CAMA bemoans TNM, Airtel’s rate of inefficiencies

Annoyed with what it has described as high rate of inefficiencies in its services, the Consumers Association of Malawi (CAMA) has asked the Malawi Communications Regulatory Authority (MACRA) to ensure its licensees comply with terms and conditions of their licenses and applicable regulations.

CAMA has observed that the services of the country’s mobile phone service providers- TNM and Airtel- and Multichoice Malawi are becoming appallingly pathetic to the dismay of the citizens.

“We bemoan the high rate of inefficiencies of the mobile phone operators and Multichoice Malawi. As a consumer rights defender, we strongly condemn them for the poor services offered to customers and their exorbitant tariffs.

“These service providers are busy holding promotions and giving little time to improve the quality of their service delivery,” CAMA Programmes Manager, Pastor Rumbani Mkandawire told Nyasa Times.

Mkandawire: Improve
Mkandawire: Improve

He added: “We are reminding TNM and AIRTEL that whenever they are conducting their promotions they must always conform to Part 7 Section 44 of the Consumers Protection Act.”

The section in question stipulates that any advertiser of technology, goods and services must conform to rules of sincerity and truth.

But Mkandawire clarified that CAMA was not necessarily against the promotions but “we are saying let them also concentrate on improving quality of their services first then do the promotions.”

He said the companies were not obeying the rules of the Act which says “a consumer has the right to efficient and satisfactory goods, technology and services one purchases from a trader/supplier.”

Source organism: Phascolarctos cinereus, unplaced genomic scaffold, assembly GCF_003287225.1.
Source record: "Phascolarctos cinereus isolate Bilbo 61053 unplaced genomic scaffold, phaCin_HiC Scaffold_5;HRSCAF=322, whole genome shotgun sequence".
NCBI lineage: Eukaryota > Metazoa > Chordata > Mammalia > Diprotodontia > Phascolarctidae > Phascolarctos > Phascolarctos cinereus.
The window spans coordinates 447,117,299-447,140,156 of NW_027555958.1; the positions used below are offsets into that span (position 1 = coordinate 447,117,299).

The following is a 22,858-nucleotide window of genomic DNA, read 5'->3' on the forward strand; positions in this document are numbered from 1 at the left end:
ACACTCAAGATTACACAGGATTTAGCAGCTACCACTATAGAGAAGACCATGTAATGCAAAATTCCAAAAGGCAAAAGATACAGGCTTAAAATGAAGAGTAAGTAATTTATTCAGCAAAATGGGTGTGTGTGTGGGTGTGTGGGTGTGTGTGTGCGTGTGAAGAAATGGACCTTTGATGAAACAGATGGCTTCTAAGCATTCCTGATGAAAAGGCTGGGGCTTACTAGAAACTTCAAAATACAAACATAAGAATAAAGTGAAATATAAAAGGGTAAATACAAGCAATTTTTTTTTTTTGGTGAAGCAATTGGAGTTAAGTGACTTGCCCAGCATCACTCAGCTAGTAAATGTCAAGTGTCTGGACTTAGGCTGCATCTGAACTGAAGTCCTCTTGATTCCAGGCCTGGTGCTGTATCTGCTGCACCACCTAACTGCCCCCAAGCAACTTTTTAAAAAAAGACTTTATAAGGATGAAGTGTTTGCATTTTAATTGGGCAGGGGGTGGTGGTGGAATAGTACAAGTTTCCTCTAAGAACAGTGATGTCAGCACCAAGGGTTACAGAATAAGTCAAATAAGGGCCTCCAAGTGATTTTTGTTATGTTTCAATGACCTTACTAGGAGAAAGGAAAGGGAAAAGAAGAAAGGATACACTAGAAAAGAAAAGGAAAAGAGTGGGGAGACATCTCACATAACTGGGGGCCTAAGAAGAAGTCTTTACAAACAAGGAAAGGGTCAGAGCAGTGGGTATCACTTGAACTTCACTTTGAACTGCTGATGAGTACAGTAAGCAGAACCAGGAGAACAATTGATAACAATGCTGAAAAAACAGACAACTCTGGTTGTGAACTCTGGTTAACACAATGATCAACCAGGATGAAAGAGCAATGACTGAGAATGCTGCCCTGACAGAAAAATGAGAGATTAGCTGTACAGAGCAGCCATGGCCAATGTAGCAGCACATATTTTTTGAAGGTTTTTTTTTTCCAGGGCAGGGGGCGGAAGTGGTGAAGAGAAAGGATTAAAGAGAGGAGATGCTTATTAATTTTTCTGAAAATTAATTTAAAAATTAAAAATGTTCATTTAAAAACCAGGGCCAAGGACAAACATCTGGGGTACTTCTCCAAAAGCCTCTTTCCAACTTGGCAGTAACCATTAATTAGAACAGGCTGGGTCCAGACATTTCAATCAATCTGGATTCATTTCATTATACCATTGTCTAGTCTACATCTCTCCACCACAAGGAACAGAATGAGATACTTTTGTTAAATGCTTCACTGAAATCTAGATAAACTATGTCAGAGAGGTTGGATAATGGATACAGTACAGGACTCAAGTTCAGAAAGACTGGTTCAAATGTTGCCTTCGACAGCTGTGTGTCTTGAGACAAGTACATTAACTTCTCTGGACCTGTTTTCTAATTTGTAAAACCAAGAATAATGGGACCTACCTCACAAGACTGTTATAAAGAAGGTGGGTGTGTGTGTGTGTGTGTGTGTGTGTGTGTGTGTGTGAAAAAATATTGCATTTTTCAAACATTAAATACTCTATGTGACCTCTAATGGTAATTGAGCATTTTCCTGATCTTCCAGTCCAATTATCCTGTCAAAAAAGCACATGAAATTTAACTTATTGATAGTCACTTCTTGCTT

Following its comparison of other mobile service providers within the SADC region such as Vodacom and MTN, CAMA observed that Malawi had the lowest quality of mobile phone service delivery.

The consumer body further observed most customer care agents lack professionalism when handling complaints from customers.

“Instead of listening and handling clients’ complaints professionally they end up shouting at them and responding with all sorts of provocative feedbacks. Sometimes they keep you on hold for long time without being assisted,” observed Mkandawire.

Just about eight percent of Malawi’s total population is connected to mobile phones in the country.

And turning to Multichoice Malawi, Mkandawire urged the company to improve its services as well and explain why Malawi does not have access to some channels despite paying the same amount with other countries.

He said CAMA had been engaging the service providers several times on the issues but they have always promised to look into the matter.

Section 5 part 1 of the Communications Act gives powers to MACRA to regulate telecommunications, broadcasting, and use of radio frequencies throughout Malawi.

But CAMA lambasted MACRA for being “fast asleep and failing to monitor activities” of its licensees for them to provide quality services to clients.

“MACRA must wake up from its slumber and do its job of monitoring these licensees properly to ensure they always comply with the terms and conditions of their licenses and applicable regulations,” he said.

The programmes manager also urged ESCOM and water boards to put in place measures that would lessen the continued power failure and its high tariffs and frequent water shortages in the country respectively.

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